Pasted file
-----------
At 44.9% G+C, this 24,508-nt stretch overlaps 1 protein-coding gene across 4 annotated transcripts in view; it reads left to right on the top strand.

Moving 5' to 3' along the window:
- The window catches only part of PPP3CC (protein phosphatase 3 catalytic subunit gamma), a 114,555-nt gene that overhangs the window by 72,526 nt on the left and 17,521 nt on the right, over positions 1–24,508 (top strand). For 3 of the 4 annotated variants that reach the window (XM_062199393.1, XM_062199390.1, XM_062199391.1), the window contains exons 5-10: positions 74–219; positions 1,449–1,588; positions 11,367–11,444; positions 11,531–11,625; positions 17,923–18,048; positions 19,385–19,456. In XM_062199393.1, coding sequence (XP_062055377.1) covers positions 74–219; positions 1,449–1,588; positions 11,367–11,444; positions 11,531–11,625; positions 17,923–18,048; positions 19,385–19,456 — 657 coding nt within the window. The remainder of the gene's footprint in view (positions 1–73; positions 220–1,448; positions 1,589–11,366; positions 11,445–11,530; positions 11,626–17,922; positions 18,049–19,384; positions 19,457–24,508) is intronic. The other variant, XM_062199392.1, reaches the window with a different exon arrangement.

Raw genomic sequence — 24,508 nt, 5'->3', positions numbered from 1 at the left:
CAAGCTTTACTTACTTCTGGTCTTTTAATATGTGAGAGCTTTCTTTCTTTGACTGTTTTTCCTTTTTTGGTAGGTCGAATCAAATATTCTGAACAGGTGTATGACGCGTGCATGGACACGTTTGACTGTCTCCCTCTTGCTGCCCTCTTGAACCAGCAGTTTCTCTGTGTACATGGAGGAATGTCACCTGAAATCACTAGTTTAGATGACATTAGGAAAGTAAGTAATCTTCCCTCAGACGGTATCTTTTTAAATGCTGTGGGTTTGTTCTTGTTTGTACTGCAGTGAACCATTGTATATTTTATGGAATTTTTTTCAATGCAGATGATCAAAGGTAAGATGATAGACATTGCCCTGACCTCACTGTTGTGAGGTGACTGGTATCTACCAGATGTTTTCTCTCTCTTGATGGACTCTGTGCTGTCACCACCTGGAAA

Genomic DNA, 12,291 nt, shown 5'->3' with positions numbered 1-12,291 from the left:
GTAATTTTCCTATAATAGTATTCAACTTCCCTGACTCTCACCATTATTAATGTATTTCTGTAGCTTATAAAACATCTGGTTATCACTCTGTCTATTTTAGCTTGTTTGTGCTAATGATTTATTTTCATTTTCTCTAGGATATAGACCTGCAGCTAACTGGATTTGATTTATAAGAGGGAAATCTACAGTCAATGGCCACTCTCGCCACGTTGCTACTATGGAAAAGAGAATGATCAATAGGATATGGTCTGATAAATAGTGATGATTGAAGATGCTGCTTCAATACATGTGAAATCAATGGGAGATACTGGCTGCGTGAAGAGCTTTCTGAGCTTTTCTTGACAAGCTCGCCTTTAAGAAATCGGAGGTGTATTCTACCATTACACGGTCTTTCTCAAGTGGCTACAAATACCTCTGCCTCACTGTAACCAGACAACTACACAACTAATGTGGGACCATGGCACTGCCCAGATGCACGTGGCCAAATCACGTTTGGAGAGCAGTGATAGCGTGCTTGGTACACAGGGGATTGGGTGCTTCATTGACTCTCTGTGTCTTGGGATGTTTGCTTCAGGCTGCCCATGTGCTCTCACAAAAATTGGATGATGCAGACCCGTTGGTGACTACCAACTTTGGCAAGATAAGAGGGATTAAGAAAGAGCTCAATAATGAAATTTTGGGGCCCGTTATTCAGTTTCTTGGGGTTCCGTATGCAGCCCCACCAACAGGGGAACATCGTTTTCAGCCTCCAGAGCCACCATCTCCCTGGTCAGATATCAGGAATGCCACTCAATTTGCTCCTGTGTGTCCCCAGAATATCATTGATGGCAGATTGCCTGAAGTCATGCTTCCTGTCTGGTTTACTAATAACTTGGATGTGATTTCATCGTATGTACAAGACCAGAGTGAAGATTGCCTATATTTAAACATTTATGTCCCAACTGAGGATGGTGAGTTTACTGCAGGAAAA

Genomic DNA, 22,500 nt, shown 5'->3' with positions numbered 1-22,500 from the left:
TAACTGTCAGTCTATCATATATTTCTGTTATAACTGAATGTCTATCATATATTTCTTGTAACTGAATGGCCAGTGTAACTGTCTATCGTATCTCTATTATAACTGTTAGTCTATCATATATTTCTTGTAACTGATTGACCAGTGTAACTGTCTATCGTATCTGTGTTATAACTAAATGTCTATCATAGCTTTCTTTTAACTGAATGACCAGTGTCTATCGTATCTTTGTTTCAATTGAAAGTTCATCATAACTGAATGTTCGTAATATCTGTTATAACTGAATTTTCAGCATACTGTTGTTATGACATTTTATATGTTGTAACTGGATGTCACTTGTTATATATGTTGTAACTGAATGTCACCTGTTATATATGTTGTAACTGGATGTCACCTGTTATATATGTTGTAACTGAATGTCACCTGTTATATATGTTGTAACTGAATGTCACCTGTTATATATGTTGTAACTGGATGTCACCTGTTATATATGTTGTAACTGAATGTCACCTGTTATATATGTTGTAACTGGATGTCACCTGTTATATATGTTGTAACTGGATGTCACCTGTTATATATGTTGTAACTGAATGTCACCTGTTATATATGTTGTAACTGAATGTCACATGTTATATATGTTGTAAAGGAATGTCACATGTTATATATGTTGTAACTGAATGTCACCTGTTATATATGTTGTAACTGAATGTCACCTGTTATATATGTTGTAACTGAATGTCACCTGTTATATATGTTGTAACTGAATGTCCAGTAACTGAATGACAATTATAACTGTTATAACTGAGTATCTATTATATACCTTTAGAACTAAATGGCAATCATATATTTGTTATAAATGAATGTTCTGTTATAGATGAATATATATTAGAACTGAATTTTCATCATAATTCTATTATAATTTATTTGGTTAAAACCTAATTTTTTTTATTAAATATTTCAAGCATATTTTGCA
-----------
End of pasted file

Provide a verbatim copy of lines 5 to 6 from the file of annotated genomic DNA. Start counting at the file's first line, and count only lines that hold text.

CAAGCTTTACTTACTTCTGGTCTTTTAATATGTGAGAGCTTTCTTTCTTTGACTGTTTTTCCTTTTTTGGTAGGTCGAATCAAATATTCTGAACAGGTGTATGACGCGTGCATGGACACGTTTGACTGTCTCCCTCTTGCTGCCCTCTTGAACCAGCAGTTTCTCTGTGTACATGGAGGAATGTCACCTGAAATCACTAGTTTAGATGACATTAGGAAAGTAAGTAATCTTCCCTCAGACGGTATCTTTTTAAATGCTGTGGGTTTGTTCTTGTTTGTACTGCAGTGAACCATTGTATATTTTATGGAATTTTTTTCAATGCAGATGATCAAAGGTAAGATGATAGACATTGCCCTGACCTCACTGTTGTGAGGTGACTGGTATCTACCAGATGTTTTCTCTCTCTTGATGGACTCTGTGCTGTCACCACCTGGAAA

Genomic DNA, 12,291 nt, shown 5'->3' with positions numbered 1-12,291 from the left: